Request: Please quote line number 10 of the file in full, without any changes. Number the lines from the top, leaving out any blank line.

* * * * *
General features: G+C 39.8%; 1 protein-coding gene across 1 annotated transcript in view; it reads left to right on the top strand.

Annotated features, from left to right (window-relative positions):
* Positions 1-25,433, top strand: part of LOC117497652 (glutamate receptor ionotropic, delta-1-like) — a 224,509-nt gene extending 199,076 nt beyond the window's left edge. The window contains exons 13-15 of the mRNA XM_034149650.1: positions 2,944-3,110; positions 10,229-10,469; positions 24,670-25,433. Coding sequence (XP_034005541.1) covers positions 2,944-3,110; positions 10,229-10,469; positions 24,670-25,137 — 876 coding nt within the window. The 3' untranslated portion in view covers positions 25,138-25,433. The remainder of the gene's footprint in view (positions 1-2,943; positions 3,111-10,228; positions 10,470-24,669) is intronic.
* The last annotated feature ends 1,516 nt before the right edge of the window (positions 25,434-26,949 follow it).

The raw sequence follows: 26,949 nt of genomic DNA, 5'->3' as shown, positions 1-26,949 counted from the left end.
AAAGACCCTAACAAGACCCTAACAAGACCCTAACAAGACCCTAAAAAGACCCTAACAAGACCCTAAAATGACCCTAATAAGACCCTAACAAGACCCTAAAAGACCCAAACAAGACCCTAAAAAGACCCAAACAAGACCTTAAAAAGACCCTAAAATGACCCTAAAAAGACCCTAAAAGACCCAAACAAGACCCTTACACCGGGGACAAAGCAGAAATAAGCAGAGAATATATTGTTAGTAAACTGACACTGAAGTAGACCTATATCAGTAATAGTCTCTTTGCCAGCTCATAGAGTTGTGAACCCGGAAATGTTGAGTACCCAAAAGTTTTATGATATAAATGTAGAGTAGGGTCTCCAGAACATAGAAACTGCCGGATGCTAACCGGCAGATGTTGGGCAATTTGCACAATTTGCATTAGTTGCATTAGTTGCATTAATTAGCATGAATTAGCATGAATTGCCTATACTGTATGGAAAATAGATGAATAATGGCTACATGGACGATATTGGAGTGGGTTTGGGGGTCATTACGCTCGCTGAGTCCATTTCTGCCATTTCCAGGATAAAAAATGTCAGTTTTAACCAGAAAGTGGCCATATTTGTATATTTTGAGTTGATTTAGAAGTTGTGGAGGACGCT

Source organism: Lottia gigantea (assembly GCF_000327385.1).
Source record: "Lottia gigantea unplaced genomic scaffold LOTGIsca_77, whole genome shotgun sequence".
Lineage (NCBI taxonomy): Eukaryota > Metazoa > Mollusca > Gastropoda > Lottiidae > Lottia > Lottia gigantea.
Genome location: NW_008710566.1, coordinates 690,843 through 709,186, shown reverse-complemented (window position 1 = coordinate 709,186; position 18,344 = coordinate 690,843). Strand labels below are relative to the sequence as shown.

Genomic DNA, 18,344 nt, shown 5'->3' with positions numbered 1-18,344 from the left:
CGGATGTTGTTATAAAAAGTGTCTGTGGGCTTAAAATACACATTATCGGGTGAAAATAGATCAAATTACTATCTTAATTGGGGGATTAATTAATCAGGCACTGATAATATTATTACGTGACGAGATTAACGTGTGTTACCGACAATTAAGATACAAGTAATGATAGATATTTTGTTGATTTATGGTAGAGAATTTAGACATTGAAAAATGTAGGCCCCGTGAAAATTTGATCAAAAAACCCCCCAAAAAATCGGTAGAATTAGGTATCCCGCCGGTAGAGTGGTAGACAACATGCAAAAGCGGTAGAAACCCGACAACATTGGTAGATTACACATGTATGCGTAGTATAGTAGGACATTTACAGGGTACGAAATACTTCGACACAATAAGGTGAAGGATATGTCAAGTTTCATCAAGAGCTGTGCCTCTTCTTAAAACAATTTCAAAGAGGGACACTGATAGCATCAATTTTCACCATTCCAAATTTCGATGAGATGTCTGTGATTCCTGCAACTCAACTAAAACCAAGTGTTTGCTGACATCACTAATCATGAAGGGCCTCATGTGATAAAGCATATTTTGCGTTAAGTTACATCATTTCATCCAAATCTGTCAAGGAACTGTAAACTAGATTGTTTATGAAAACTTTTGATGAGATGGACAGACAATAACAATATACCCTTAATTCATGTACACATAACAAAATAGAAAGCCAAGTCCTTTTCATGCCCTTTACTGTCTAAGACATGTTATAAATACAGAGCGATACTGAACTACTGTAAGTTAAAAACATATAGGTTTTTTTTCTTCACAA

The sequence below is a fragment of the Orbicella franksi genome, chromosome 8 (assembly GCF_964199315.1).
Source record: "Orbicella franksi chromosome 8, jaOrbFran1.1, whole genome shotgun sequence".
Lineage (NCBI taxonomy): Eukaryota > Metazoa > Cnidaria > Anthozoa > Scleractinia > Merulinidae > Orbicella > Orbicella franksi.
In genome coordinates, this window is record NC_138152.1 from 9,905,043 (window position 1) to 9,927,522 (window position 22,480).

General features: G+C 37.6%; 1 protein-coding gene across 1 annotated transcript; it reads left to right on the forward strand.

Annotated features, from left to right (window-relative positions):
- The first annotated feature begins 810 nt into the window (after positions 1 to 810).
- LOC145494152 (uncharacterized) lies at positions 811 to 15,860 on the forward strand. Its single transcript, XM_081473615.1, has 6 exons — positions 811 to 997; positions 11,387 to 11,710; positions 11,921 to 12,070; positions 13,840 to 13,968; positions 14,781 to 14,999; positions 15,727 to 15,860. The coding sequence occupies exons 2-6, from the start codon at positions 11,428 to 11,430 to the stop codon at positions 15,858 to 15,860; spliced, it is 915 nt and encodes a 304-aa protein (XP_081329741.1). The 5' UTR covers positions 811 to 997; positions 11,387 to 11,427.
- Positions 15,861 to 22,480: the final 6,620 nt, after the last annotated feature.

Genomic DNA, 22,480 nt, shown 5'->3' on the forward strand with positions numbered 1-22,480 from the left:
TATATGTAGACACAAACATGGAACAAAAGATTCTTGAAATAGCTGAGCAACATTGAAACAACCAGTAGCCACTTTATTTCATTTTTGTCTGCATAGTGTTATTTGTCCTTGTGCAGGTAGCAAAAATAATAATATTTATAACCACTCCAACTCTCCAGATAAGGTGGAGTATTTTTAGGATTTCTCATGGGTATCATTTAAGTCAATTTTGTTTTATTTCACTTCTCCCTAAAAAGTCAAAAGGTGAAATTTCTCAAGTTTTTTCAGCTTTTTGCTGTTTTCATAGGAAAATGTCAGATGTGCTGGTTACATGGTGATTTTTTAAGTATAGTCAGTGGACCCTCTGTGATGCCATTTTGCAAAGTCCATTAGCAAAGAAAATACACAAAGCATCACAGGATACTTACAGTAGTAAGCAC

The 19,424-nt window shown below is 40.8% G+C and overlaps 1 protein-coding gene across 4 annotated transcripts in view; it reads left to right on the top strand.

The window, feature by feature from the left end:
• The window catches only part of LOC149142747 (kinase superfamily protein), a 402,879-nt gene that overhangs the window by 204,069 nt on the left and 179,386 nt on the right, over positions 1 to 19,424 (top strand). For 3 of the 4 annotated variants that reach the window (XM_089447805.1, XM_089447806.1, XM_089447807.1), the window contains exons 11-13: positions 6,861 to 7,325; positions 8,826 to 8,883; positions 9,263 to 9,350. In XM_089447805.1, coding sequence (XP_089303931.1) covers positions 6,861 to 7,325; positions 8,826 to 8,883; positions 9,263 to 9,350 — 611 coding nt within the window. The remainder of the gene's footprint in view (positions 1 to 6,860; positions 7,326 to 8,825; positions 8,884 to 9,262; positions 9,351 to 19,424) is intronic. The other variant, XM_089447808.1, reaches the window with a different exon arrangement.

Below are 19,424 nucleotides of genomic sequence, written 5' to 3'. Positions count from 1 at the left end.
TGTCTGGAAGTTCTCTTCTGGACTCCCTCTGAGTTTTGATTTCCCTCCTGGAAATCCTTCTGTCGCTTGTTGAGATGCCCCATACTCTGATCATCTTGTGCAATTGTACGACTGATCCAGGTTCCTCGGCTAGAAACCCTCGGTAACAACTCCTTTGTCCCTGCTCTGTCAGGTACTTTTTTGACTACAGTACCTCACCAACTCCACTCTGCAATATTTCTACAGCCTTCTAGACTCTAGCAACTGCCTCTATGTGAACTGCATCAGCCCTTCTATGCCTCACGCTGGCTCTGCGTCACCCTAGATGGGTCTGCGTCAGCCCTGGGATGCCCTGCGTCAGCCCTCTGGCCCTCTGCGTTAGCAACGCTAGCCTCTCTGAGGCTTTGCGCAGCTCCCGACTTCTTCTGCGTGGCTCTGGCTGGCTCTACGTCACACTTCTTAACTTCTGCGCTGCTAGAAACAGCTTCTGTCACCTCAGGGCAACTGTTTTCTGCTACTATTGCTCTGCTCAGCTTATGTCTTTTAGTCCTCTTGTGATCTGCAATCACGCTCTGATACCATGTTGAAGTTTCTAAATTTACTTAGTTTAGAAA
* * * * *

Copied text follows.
Genome location: NW_008710566.1, coordinates 690,843 through 709,186, shown reverse-complemented (window position 1 = coordinate 709,186; position 18,344 = coordinate 690,843). Strand labels below are relative to the sequence as shown.